In 1999, Col. Trofimoff boasted that he routinely smuggled every classified document he could obtain home to be photographed with a special camera and tripod. The film was passed on to KGB agents during meetings in Austria. According to former KGB General Oleg Kalugin, however, Colonel Trofimoff, who was given the code name "Markiz", always received his money from Metropolitan Iriney.
Trofimoff further explained that Metropolitan Iriney paid him a standard amount of 7,000 Deutschmarks (DM) per week. The payments were always made in used bills and when Trofimoff needed more money toward a down payment on his house, the Metropolitan "went to his contact in Moscow" and returned with 90,000 DM. This sum was then worth 40,000 American dollars.
In 2001, General Kalugin testified under oath to having invited Metropolitan Iriney to visit his dacha in 1978. According to Kalugin, "He did good work, particularly in recruiting Markiz. I wanted to thank him for what he had done."
Trofimoff further explained that, in 1987, Metropolitan Iriney ordered him to cease his espionage work for the KGB. According to Trofimoff, "...he told me to destroy the camera, so I smashed it with a hammer and I threw it in the garbage, far away."
In 1992, a retired KGB archivist named Vasili Mitrokhin defected to the United Kingdom, taking with him thousands of pages of classified papers and handwritten notes on KGB operations at home and abroad. Major Mitrokhin's information included evidence that a NATO interrogation center was being compromised by a mole, codenamed, "Markiz". He handed over KGB records that showed classified documents that exceeded 80 volumes – 50,000 pages taken over 25 years. Mitrokhin didn’t have a name, but he was able to produce a vague sketch of the traitor. Furthermore, the Soviet files he delivered described the spy as a “career American intelligence officer" and the courier who carried the secrets as a Russian Orthodox "clergyman".
On December 14, 1994, Colonel Trofimoff and Metropolitan Iriney were arrested and interrogated by the German Federal Police, or Bundeskriminalamt, based on the mentioned sketch. Shortly thereafter, both were brought before Dr. Bode, a judge of the Federal Constitutional Court, for a preliminary hearing. During the hearing, Metropolitan Iriney admitted to having loaned Trofimoff money, but denied having links to the KGB. He did admit, however, that, "The KGB was everywhere, also in the Church." The Metropolitan also admitted to having, "a very strong, personal relationship," with his female housekeeper, Gudula Walker.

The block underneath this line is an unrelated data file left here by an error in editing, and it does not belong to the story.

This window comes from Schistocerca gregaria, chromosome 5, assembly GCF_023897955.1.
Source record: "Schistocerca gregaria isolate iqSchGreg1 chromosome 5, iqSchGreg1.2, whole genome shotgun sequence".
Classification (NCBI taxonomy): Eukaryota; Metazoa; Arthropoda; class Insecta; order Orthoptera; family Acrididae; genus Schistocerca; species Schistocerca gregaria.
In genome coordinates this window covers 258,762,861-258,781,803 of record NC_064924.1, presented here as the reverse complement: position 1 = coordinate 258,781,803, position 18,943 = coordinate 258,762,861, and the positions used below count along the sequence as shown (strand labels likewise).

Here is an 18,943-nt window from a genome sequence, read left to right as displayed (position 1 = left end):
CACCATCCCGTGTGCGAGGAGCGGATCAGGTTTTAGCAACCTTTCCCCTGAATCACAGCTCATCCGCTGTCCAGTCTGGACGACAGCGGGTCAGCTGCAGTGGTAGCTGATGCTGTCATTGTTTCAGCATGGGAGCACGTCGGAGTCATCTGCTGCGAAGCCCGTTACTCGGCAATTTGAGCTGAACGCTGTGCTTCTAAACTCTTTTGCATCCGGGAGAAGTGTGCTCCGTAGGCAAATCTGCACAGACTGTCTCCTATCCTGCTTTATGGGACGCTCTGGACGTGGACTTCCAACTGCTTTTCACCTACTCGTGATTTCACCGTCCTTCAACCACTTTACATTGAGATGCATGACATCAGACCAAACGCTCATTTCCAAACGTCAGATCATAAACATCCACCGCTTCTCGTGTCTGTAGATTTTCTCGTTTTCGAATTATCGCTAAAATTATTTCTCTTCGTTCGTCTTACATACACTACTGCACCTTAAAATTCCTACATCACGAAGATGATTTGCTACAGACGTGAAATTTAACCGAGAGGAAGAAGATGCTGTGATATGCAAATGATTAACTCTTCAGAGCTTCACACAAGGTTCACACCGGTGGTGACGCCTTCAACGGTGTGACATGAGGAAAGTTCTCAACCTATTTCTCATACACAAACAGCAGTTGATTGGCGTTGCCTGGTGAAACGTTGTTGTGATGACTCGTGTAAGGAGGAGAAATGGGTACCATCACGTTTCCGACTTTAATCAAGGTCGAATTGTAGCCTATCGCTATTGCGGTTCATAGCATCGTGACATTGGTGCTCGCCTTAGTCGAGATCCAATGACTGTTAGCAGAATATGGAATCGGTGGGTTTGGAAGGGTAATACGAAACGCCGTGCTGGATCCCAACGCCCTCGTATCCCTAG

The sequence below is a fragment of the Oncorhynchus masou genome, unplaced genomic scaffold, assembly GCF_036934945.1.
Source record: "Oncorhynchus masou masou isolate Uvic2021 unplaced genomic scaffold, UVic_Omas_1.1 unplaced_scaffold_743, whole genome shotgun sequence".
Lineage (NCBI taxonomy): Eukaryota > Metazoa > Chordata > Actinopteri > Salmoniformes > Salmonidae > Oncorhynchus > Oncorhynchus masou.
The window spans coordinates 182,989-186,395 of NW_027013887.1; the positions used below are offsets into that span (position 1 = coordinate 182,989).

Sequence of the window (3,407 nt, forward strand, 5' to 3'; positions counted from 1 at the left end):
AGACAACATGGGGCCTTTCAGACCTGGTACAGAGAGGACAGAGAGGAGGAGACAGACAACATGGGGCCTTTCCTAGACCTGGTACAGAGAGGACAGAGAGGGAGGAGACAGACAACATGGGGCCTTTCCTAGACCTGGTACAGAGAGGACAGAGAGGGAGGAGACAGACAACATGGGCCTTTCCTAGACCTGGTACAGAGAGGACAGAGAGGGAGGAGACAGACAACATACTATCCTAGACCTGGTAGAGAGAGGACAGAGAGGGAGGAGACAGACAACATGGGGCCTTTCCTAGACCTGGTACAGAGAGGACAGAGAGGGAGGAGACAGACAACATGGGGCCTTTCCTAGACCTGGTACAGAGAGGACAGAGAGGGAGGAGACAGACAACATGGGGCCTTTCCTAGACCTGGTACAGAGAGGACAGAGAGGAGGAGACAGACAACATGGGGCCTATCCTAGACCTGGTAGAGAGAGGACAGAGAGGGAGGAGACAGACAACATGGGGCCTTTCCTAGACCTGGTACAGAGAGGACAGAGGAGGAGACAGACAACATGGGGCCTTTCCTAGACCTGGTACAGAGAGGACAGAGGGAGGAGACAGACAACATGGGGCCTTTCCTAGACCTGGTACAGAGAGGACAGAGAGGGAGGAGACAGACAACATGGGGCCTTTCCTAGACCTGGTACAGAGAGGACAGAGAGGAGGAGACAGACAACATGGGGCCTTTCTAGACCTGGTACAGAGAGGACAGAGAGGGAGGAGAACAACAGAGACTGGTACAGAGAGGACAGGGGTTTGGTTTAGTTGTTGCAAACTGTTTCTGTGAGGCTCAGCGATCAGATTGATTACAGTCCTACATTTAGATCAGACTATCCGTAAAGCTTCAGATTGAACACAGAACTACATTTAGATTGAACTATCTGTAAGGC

As Germany's espionage laws possess a five-year statute of limitations, Dr. Bode refused to file charges. As a result, both Colonel Trofimoff and Metropolitan Iriney were released.
Metropolitan Iriney then returned to his duties as Hierarch of Austria. After his death in 1999, Patriarch Alexei II sent a telegram praising him.
In 2000, Colonel George Trofimoff was arrested in Tampa, Florida and charged with espionage. In taped conversations with an undercover FBI agent, Trofimoff had admitted that his "brother," Metropolitan Iriney, had recruited to spy for the U.S.S.R.
In 2001, Colonel Trofimoff was convicted of treason and espionage and sentenced to life imprisonment. He remains the highest ranking U.S. military officer ever tried or convicted on those charges.
Further reading 
- Andy Byers (2005), The Imperfect Spy: The True Story of a Convicted Spy.